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Jacksonian Era
Jacksonian Era
Jacksonian Era
Jacksonian Era
Jacksonian Era
Jacksonian Era
Jacksonian Era
Jacksonian Era
Jacksonian Era
Jacksonian Era
Jacksonian Era
Jacksonian Era
Jacksonian Era
Jacksonian Era
Jacksonian Era
Jacksonian Era
Jacksonian Era
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Jacksonian Era


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  • 1.
    • Politics, Religion, and Reform
    • 1820-1865
  • 2. The Election of 1828
  • 3. The Election of 1840
  • 4. Religious and Utopian Communities, 1800–1845
  • 5. Anti-Federalists (1780s): opposed adoption of the United States Constitution and wrote the Anti-Federalist Papers. Anti-Federalists included Thomas Paine, Mercy Otis Warren, and Richard Henry Lee.
  • 6. Federalist Party (1792-1816)
  • 7. Era of Good Feelings: The Democratic-Republican Party (1792-1824)
  • 8. Jacksonian Era: The Democratic Party (1824-Present)
    • Major Issues of Jacksonian Era
    • Spoils System, or rotation of office
    • Sectionalism, Secession, and Slavery
    • Indian Removal Act of 1830
    • opposition to the Second Bank of the United States
    • Nullification Crisis (1828-1832)
    • Protective Tariff
    • Force Bill of 1833
    • Petticoat Affair of 1831
    • first assassination attempt against a US President (January 30, 1835)
    • Panic of 1837, or specie circular crisis
  • 9. Jackson Assassination Attempt in the U.S. Capitol, January 30, 1835
  • 10. Second Party System (1837-1852)
    • McCormick is most responsible for defining the term. He concluded (McCormick 1966 pp 14-16):
    • It was a distinct party system.
    • It formed over a 15 year period that varied by state.
    • It was produced by leaders trying to win the presidency, with contenders building their own national coalitions.
    • Regional effects strongly affected developments, with the Adams forces strongest in New England, for example, and the Jacksonians in the Southwest.
    • For the first time two-party politics was extended to the South and West (which had been one-party regions).
    • In each region the two parties were about equal--the first and only party system showing this.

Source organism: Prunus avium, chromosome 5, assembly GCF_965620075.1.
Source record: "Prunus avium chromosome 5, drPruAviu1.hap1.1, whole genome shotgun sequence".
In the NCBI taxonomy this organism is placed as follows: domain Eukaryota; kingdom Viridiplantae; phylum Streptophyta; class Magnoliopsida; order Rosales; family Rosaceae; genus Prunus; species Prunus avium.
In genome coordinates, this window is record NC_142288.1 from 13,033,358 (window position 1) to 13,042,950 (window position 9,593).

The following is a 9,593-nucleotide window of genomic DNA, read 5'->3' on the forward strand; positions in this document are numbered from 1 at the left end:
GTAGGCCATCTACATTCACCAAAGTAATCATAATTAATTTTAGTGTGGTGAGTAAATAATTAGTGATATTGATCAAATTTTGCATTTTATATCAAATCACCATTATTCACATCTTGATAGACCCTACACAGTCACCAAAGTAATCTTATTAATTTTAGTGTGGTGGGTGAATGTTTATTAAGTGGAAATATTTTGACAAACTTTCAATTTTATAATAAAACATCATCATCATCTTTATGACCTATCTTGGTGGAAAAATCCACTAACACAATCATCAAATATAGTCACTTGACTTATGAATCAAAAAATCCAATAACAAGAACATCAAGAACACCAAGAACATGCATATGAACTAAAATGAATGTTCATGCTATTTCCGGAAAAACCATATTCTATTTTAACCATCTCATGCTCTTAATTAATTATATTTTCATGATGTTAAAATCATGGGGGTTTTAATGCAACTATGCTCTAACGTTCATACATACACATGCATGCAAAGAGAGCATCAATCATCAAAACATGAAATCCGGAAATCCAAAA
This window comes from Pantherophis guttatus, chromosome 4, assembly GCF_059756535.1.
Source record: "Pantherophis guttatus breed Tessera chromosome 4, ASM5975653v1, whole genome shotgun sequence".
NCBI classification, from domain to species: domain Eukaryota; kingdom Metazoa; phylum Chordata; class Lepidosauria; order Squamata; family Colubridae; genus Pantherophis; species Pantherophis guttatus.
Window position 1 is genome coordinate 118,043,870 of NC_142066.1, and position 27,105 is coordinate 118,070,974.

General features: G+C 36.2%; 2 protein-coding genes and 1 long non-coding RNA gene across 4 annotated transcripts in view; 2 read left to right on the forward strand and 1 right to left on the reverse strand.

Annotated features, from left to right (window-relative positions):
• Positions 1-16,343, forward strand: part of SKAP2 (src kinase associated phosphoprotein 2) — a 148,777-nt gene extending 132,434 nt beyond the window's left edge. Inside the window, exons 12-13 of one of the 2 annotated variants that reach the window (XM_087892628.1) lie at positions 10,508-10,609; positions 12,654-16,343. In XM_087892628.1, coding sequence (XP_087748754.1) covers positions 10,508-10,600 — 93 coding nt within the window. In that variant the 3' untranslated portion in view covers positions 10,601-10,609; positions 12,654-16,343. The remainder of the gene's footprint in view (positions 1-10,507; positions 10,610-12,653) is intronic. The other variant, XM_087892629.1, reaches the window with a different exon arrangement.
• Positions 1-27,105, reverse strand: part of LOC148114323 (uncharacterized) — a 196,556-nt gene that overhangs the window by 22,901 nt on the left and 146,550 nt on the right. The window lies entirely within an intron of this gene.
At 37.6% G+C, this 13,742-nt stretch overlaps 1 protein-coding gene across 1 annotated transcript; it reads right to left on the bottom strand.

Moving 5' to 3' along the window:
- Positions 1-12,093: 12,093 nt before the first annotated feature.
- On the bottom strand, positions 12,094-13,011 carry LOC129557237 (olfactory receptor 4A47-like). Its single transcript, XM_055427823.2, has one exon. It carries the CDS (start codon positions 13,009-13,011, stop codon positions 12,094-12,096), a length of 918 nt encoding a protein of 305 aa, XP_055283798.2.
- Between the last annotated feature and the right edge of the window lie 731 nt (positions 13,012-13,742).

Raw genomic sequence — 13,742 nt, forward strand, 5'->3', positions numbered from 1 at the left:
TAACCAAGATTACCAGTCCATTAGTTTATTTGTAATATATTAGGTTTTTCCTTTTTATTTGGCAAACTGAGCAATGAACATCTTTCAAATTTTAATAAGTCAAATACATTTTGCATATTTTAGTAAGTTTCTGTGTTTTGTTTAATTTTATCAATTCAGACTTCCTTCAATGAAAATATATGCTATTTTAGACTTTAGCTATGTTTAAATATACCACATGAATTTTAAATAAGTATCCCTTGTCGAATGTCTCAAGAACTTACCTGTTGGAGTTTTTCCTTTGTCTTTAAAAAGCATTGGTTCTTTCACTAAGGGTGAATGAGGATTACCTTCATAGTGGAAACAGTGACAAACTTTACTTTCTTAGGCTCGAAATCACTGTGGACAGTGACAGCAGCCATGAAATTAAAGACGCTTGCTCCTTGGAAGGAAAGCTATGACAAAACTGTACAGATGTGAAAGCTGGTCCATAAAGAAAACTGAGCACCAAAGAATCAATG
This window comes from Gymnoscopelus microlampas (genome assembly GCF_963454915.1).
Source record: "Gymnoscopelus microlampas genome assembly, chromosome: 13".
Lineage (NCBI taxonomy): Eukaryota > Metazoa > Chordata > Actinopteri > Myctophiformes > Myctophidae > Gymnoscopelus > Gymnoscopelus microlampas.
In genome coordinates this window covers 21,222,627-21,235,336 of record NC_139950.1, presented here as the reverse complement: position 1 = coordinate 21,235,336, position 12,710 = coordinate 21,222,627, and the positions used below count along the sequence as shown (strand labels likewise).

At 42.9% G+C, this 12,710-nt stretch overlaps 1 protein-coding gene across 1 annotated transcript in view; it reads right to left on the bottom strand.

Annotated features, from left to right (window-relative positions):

• Because of the regional balance it was vulnerable to region-specific issues (like slavery).
    • The same two parties appeared in every state, and contested both the electoral vote and state offices.
    • Most critical was the abrupt emergence of a two-party South in 1832-34 (mostly as a reaction against Van Buren).
    • The Anti-Masonic party flourished in only those states with a weak second party.
    • Methods varied somewhat but everywhere the party convention replaced the caucus.
    • The parties had an interest of their own, in terms of the office-seeking goals of party activists.
    • The System brought forth a new, popular campaign style.
    • Close elections brought out the voters (not charismatic candidates or particular issues).
    • Party leaders formed the parties to some degree in their own image.
    Source: Wikipedia, Second Party System @
  • 11. Second Parties: 1837-1854
    • Democratic Party 1824-Present
    • National Republican Party 1825-1833
    • Anti-Masonic Party 1826-1836/38
    • Whig Party 1833-1856
    • American Republican Party 1843-1845
    • Native American Party 1845-1854
    • Free Soil Party 1848-1852
    • Know Nothing Party 1854-1856
    • Republican Party 1854-Present
  • 12. National Republican Party: Forerunner of Whig Party (1825-1833)
  • 13. Whig Party: Opposition to Jacksonianism (1833-34-1856)
  • 14. Whig Party Members: Daniel Webster, Henry Clay, William Henry Harrison, John Tyler, Zachary Taylor, Winfield Scott
  • 15. Free Soil Party: opposed the expansion of slavery into new US territories (1848-1852) Free Soil Party leaders Salmon P. Chase of Ohio and John Parker Hale of New Hampshire.
  • 16. Know Nothing Party: formed to oppose immigration and naturalization of German and Irish Catholic immigrants to the United States (c. 1854-1856) John T. Towers, the Know Nothing Party candidate, won the Washington, D.C. mayoralty in 1854.
  • 17. Republican Party (1854-Present)